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Tim Tebow likely out for the rest of the baseball season due to a broken hand

Tebow was streaking at Binghamton, but since he’s technically a Met, everything went to hell.

New York Mets Photo Day Photo by Kevin C. Cox/Getty Images

Tim Tebow has shown signs of life as a baseball player in his second year in the Mets’ minor-league system. The 2007 Heisman Trophy winner had improved significantly with the Binghamton Rumble Ponies, batting .273 with six home runs through 84 games and even earning some only-slightly-dubious Eastern League All-Star honors in the process.

But he won’t get a chance to build on that in August and September. A broken hamate bone will likely end the burly left fielder’s season and extinguish any slight chance he’d had at a late-season promotion to AAA or higher.

What does this mean for Tebow?

Tebow could have been a late-season callup thanks to the Mets’ inept 2018. New York currently sits in last place in the NL East — behind even the fire sale Miami Marlins — with a 40-56 record. They just traded away their top reliever for pennies on the dollar. One of their starting pitchers is currently on the disabled list with hand, foot, and mouth disease.

So, huh, nothing the Mets do is going to ruin the integrity of a season that’s already in freefall. If Tebow kept plugging — and he was batting .297 in his last 10 games before the injury — there’s a non-negligible chance a franchise struggling for positive headlines could have called him up to struggle for 10 games to close out a meaningless year. Except that last-ditch option is off the table.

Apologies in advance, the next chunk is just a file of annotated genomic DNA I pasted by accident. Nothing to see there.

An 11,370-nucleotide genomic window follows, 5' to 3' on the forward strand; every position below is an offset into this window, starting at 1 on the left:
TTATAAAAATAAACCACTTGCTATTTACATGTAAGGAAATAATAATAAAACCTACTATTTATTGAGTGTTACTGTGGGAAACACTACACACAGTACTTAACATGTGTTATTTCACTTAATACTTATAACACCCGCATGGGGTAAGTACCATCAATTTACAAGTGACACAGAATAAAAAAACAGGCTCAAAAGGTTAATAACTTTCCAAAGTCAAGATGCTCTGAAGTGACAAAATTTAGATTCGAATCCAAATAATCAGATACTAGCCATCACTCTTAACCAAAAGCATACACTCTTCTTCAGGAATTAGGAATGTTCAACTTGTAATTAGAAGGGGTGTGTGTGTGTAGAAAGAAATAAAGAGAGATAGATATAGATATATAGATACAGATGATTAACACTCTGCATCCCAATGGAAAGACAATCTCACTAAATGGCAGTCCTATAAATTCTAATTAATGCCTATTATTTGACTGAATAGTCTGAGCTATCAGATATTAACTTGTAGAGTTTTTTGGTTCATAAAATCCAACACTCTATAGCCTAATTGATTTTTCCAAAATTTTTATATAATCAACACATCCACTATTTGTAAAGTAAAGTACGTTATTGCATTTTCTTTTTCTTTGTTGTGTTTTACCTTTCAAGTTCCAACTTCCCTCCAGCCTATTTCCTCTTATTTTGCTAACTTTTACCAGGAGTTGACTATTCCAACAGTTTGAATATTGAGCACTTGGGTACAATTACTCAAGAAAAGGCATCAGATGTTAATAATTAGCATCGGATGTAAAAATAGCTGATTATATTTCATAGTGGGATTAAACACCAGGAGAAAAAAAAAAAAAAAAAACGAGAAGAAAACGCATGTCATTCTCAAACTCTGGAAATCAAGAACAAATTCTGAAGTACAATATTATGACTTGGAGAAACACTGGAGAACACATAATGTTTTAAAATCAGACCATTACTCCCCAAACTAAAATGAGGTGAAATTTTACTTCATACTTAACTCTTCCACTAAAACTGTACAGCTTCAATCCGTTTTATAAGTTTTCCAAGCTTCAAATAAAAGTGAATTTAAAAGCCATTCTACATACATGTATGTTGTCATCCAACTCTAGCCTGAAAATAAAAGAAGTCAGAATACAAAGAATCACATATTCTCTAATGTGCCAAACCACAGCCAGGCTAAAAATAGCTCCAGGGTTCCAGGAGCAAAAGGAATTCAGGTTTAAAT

The good news for Tebow is that his injury is a fairly common one in MLB circles. According to former Marlins infielder Jeff Baker, it’s one of the better broken bones to deal with in the hand/wrist area:

“I’ve seen guys coming back anywhere from 2 1/2 weeks to six weeks,” Baker said. “I had surgery. The biggest thing is you have the wound heal. After that, it’s a pain tolerance thing, and you’re good to go.”

”You have to have it removed,” Baker said. “They take it out. There is no strengthening, no therapy. I don’t say this lightly, but if you’re going to break something in your hand, the hamate is going to be the way to go.”

The bone rests at the base of the hand — right where Tebow’s bottom hand would be while holding a bat. He’ll likely have the bone removed before undergoing a four-to-six week recovery.

Giancarlo Stanton, notably, suffered a broken hamate back in 2015, ending his season after 74 games. Though he’d struggle in 2016, he’d return in a major way by 2017 when he won NL MVP honors and smashed 59 home runs.

So that’s the upper bound for Tebow’s return. The lower one is getting called up by the Mets next September and immediately getting rabies.